For George Floyd, a Collaboration
Thoughts Behind a Mask
Wearing a mask,
thinking about George Floyd’s
‘I can’t breathe,’
thinking about Jefferson mouthing
‘inalienable rights’ as he
pressed them into parchment,
thinking of a knee on my neck,
what my lasting words would be.
Thinking about the stale air
in this house composed
of heated words that can’t escape.
Thinking about making a mask
out of a voting ballot,
how the strings would attach.
Watching a police station turn
to another system of smoke,
thinking people might catch
their paper masks on fire,
as they run past raging buildings
covered in George’s final words.
Thinking about different declarations,
how the one of our independence
is not a declaration at all.
It’s an engine on fire —
the rich owners flee from taxation
while we live free to run after,
out of breath, forever
pursuing their happiness.
Why Didn’t You Jump With Me?
He wanted to know.
He asked in the middle of the night.
We were camping in a tent, and
he was talking in his sleep.
The next morning we asked him
what he was talking about.
Why didn’t we jump with him?
He said he was still upset about it.
We’d left him there. We’d laughed.
No, you were dreaming, we said.
I wasn’t. You wouldn’t. You wouldn’t
jump with me. You were being
So to make up for it
we all jumped
right on top of him.
I Was Thinking About Bees,
the way they carry pollen
so that no one has to think about it
when of course that made me wish that people did—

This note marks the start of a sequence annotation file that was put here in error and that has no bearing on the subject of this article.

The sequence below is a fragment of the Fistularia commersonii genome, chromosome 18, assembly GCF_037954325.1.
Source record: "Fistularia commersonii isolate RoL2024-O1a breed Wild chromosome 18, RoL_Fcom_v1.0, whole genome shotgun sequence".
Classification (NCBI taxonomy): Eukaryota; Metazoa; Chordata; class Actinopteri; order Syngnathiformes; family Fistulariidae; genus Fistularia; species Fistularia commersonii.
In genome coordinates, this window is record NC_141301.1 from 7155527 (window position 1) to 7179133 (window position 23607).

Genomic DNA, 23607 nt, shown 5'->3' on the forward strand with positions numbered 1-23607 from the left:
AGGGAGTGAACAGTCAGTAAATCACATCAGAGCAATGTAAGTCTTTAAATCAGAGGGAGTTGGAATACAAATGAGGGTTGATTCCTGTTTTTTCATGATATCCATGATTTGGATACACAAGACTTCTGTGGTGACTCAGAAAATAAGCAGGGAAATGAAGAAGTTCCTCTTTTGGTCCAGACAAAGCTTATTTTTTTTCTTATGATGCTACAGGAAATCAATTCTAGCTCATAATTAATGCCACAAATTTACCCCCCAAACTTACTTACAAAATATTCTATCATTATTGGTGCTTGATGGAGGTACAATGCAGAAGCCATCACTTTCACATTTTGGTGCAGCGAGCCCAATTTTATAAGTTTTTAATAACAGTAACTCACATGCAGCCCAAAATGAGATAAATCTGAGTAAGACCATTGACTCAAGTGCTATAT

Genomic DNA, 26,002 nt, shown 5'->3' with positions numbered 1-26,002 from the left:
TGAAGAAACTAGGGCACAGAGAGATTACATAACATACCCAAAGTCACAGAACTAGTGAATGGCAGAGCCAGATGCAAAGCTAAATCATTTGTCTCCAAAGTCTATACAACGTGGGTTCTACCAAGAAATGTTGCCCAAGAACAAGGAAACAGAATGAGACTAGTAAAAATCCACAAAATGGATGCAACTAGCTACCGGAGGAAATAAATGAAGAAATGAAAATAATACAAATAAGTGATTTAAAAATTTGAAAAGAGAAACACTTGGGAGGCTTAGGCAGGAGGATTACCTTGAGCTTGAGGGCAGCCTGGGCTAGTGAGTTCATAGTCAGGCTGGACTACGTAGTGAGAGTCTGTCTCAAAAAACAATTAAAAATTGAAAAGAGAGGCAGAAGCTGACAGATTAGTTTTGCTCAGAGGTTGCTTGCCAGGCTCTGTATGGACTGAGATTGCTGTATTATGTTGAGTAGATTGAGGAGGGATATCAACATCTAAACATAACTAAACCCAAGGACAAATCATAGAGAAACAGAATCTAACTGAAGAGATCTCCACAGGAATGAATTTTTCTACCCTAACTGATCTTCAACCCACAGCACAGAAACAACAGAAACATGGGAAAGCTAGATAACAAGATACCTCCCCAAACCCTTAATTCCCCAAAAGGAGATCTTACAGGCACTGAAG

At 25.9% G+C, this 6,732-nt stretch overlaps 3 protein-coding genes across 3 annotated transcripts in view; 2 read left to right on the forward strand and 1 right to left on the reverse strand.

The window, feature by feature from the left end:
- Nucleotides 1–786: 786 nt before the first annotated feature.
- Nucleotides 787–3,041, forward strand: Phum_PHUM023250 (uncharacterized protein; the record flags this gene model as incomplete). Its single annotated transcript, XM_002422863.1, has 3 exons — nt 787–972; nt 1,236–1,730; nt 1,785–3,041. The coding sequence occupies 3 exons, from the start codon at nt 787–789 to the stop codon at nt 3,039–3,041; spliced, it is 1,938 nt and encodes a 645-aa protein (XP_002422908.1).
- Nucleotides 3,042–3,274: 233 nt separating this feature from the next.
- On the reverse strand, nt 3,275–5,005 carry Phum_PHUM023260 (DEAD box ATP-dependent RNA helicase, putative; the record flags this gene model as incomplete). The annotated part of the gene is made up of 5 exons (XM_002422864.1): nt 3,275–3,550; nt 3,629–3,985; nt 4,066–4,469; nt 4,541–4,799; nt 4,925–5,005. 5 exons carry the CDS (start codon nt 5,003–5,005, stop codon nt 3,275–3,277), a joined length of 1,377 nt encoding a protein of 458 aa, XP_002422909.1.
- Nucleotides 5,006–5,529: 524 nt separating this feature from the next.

that we had to have a Pollen Corps.
They’d travel with fine-tip horsehair brushes
and dip them into all things blooming,
sometimes only the ravens watching,
sometimes no one but clouds.
They’d follow the snowmelt
or rains flashing open,
find a creek to wash their brushes
and the flung-off laundry of their uniforms:
the Pollen Corps, March to autumn,
flower to flower.
In my hand now,
there’s suddenly an application.
In my other,
a pen with sky-ink.
If you want me, you’ll have to call loudly,
like you mean it—some memory
or something you forgot to mention—loud enough
for me to hear you through the wind.
Scott Poole on art in our current crisis:
“If you’re stuck inside you might as well do art like your life depends on it. This poem and painting came from the feeling of not being safe outside. I now deeply admire people who have wrestled with this their whole lives.”
Links to these poets:
Collaborations at EIL: